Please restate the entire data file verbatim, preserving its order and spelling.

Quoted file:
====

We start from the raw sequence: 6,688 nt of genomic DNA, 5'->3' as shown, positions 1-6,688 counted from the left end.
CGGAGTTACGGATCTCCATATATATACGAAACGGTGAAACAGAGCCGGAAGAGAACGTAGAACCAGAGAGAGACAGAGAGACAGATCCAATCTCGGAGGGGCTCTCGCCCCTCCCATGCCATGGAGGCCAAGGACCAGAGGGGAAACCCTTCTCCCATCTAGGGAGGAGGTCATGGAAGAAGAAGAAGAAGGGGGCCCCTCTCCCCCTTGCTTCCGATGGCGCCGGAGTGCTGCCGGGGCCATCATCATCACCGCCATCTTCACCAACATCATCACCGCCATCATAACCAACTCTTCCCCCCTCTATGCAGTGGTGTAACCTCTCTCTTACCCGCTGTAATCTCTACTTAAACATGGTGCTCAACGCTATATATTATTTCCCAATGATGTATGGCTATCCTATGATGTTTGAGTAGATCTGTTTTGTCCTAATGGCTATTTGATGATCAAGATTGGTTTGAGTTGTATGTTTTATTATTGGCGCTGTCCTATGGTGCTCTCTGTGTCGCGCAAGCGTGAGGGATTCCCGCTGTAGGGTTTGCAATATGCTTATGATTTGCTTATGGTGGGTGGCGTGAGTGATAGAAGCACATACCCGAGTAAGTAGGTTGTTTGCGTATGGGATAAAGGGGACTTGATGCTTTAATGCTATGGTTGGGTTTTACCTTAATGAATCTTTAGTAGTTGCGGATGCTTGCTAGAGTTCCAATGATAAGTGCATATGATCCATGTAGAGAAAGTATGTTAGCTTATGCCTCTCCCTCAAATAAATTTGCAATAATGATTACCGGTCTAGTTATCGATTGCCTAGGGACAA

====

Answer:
We start from the raw sequence: 6,688 nt of genomic DNA, 5'->3' as shown, positions 1-6,688 counted from the left end.
CGGAGTTACGGATCTCCATATATATACGAAACGGTGAAACAGAGCCGGAAGAGAACGTAGAACCAGAGAGAGACAGAGAGACAGATCCAATCTCGGAGGGGCTCTCGCCCCTCCCATGCCATGGAGGCCAAGGACCAGAGGGGAAACCCTTCTCCCATCTAGGGAGGAGGTCATGGAAGAAGAAGAAGAAGGGGGCCCCTCTCCCCCTTGCTTCCGATGGCGCCGGAGTGCTGCCGGGGCCATCATCATCACCGCCATCTTCACCAACATCATCACCGCCATCATAACCAACTCTTCCCCCCTCTATGCAGTGGTGTAACCTCTCTCTTACCCGCTGTAATCTCTACTTAAACATGGTGCTCAACGCTATATATTATTTCCCAATGATGTATGGCTATCCTATGATGTTTGAGTAGATCTGTTTTGTCCTAATGGCTATTTGATGATCAAGATTGGTTTGAGTTGTATGTTTTATTATTGGCGCTGTCCTATGGTGCTCTCTGTGTCGCGCAAGCGTGAGGGATTCCCGCTGTAGGGTTTGCAATATGCTTATGATTTGCTTATGGTGGGTGGCGTGAGTGATAGAAGCACATACCCGAGTAAGTAGGTTGTTTGCGTATGGGATAAAGGGGACTTGATGCTTTAATGCTATGGTTGGGTTTTACCTTAATGAATCTTTAGTAGTTGCGGATGCTTGCTAGAGTTCCAATGATAAGTGCATATGATCCATGTAGAGAAAGTATGTTAGCTTATGCCTCTCCCTCAAATAAATTTGCAATAATGATTACCGGTCTAGTTATCGATTGCCTAGGGACAA